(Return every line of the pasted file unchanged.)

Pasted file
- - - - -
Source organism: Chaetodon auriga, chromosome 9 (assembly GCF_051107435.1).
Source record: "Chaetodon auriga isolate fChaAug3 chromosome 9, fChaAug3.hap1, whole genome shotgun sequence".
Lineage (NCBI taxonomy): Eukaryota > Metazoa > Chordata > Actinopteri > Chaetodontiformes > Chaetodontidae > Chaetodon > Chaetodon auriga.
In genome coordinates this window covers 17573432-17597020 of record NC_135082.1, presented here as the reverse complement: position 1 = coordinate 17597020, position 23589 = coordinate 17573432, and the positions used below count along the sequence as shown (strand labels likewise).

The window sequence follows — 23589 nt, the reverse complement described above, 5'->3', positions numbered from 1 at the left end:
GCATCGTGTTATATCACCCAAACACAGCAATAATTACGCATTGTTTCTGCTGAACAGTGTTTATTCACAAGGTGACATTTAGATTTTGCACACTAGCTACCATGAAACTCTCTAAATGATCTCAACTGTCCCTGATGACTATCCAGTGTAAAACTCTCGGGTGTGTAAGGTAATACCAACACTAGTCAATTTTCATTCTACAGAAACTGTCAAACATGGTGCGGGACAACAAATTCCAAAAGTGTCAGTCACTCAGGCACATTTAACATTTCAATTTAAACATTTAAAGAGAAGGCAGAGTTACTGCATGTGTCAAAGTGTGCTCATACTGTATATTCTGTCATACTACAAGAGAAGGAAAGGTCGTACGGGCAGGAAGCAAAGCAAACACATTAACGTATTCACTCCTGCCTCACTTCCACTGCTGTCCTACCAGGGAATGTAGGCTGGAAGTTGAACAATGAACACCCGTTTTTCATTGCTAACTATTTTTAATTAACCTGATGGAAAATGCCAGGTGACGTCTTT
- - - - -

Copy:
Source organism: Chaetodon auriga, chromosome 9 (assembly GCF_051107435.1).
Source record: "Chaetodon auriga isolate fChaAug3 chromosome 9, fChaAug3.hap1, whole genome shotgun sequence".
Lineage (NCBI taxonomy): Eukaryota > Metazoa > Chordata > Actinopteri > Chaetodontiformes > Chaetodontidae > Chaetodon > Chaetodon auriga.
In genome coordinates this window covers 17573432-17597020 of record NC_135082.1, presented here as the reverse complement: position 1 = coordinate 17597020, position 23589 = coordinate 17573432, and the positions used below count along the sequence as shown (strand labels likewise).

The window sequence follows — 23589 nt, the reverse complement described above, 5'->3', positions numbered from 1 at the left end:
GCATCGTGTTATATCACCCAAACACAGCAATAATTACGCATTGTTTCTGCTGAACAGTGTTTATTCACAAGGTGACATTTAGATTTTGCACACTAGCTACCATGAAACTCTCTAAATGATCTCAACTGTCCCTGATGACTATCCAGTGTAAAACTCTCGGGTGTGTAAGGTAATACCAACACTAGTCAATTTTCATTCTACAGAAACTGTCAAACATGGTGCGGGACAACAAATTCCAAAAGTGTCAGTCACTCAGGCACATTTAACATTTCAATTTAAACATTTAAAGAGAAGGCAGAGTTACTGCATGTGTCAAAGTGTGCTCATACTGTATATTCTGTCATACTACAAGAGAAGGAAAGGTCGTACGGGCAGGAAGCAAAGCAAACACATTAACGTATTCACTCCTGCCTCACTTCCACTGCTGTCCTACCAGGGAATGTAGGCTGGAAGTTGAACAATGAACACCCGTTTTTCATTGCTAACTATTTTTAATTAACCTGATGGAAAATGCCAGGTGACGTCTTT